Hospitality First to change the UK workforce crisis ahead of Brexit 
Changing the stereotypes associated with the hospitality industry and attracting a new variety of UK workers from different backgrounds is vital to securing its workforce as Brexit looms, according to hotel management firm, Hospitality First. 
As Brexit approaches, the hospitality sector is already feeling the effects as far as its workforce is concerned. The number of people from overseas applying for new jobs within the industry is falling. Data from the Office of National Statistics estimated that 130,000 EU nationals emigrated in the year to September—the highest level in a decade. According to statistics from UKHospitality, an estimated 700,000 (15 percent) of the 4.5 million people that currently work in the hospitality sector were from the European Union. 
“On average, a quarter of most hotels’ workforce are from the EU. In the case of one of our hotels (Best Western Tillington Hall) 100% of the housekeeping team are EU nationals,” Andrew Sanders, Director at SMB management, part of Hospitality First Ltd, said. “Brexit is almost certainly discouraging EU workers to gain employment in the UK and its becoming a very a serious problem for our industry. Solutions are needed and fast. It’s crucial that both the government and hospitality sector work together to attract more people into the industry. We are on a mission to educate people that a career in the hospitality sector is just that – it’s a career choice for professionals.” 
Andrew continued, “We’re keen to see UK nationals from all walks of life come back into the hospitality sector. The working hours are flexible, so are suitable for so many people; parents, retirees who are looking to get back into work, young people who are studying at university – the options are endless, and we need to make it known. There are also many ways that people can advance their careers in hospitality too”.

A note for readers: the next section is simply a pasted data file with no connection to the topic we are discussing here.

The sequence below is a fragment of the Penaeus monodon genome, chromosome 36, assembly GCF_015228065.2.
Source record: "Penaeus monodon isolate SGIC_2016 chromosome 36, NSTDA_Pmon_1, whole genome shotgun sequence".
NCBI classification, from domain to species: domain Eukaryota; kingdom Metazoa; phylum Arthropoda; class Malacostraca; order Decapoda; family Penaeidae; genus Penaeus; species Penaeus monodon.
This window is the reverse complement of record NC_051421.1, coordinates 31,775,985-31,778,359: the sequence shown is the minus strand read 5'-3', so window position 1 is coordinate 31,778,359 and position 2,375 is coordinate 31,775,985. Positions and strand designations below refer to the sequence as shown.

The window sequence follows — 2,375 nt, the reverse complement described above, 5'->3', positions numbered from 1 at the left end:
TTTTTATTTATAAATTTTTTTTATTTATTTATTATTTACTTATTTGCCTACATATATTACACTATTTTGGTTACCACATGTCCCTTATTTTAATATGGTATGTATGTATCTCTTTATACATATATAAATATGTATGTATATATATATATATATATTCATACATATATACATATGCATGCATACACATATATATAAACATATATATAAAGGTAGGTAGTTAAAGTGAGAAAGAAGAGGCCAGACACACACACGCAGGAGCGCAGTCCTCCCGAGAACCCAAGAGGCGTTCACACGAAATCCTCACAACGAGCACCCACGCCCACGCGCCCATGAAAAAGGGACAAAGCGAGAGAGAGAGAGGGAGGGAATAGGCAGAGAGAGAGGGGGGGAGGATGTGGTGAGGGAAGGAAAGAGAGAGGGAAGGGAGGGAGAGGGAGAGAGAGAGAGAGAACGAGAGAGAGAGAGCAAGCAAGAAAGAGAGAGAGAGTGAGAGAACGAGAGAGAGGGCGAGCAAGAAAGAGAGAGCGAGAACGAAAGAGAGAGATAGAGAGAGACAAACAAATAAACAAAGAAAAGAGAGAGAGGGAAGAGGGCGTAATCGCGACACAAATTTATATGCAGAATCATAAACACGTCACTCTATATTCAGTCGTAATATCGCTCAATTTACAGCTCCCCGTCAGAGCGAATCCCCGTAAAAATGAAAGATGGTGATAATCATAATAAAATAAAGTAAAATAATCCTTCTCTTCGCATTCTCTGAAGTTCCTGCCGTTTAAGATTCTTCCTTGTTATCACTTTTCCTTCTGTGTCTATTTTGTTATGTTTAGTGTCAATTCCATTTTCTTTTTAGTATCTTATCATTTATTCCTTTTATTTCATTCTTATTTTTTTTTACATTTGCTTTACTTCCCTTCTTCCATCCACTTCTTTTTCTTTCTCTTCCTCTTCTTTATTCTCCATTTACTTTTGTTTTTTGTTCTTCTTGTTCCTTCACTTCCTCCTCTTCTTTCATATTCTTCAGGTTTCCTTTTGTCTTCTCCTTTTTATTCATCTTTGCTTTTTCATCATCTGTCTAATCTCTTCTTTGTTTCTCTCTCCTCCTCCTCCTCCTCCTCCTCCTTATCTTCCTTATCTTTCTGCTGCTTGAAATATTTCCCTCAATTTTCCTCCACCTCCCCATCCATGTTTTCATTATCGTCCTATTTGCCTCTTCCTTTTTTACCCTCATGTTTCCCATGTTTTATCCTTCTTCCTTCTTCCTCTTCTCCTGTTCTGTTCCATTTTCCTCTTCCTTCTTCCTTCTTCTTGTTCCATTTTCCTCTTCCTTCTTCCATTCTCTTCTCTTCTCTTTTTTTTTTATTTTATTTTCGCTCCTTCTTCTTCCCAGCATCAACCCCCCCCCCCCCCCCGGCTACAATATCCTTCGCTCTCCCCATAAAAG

In a survey of 451 unemployed parents that Travelodge commissioned in partnership with YouGov, it was found that 86% of those would like to return to work, and 59% reported the scarcity of jobs with flexibility around the school run was the biggest challenge to finding work. 
Andrew is amongst a growing number of industry leaders who are also frustrated that the catering and hospitality T-level is not scheduled to be rolled out until 2022 and calls on the government to bring it forward. As well as recruiting and retaining home grown talent, the sector has also put its case forward for the need for a balanced evidence-based immigration system, and more education around apprenticeships. 
Andrew concluded, “I started working as a conference porter in the industry some 20 years ago, and I have worked my way up to become a director. Don’t get me wrong, it’s been hard work, but I have loved every minute of my career so far. Hospitality is a dynamic and fun profession, where no two days are the same and anything is possible. I hope that Hospitality First’s efforts will encourage a new wave of employees into the industry and go some way to tackle the unwarranted stigma that working in the industry has gained.” 
Notes for Editors 
For further information, images and quotes please contact: Adele Flint at PReach PR via: 
Phone - 0800 023 8125 
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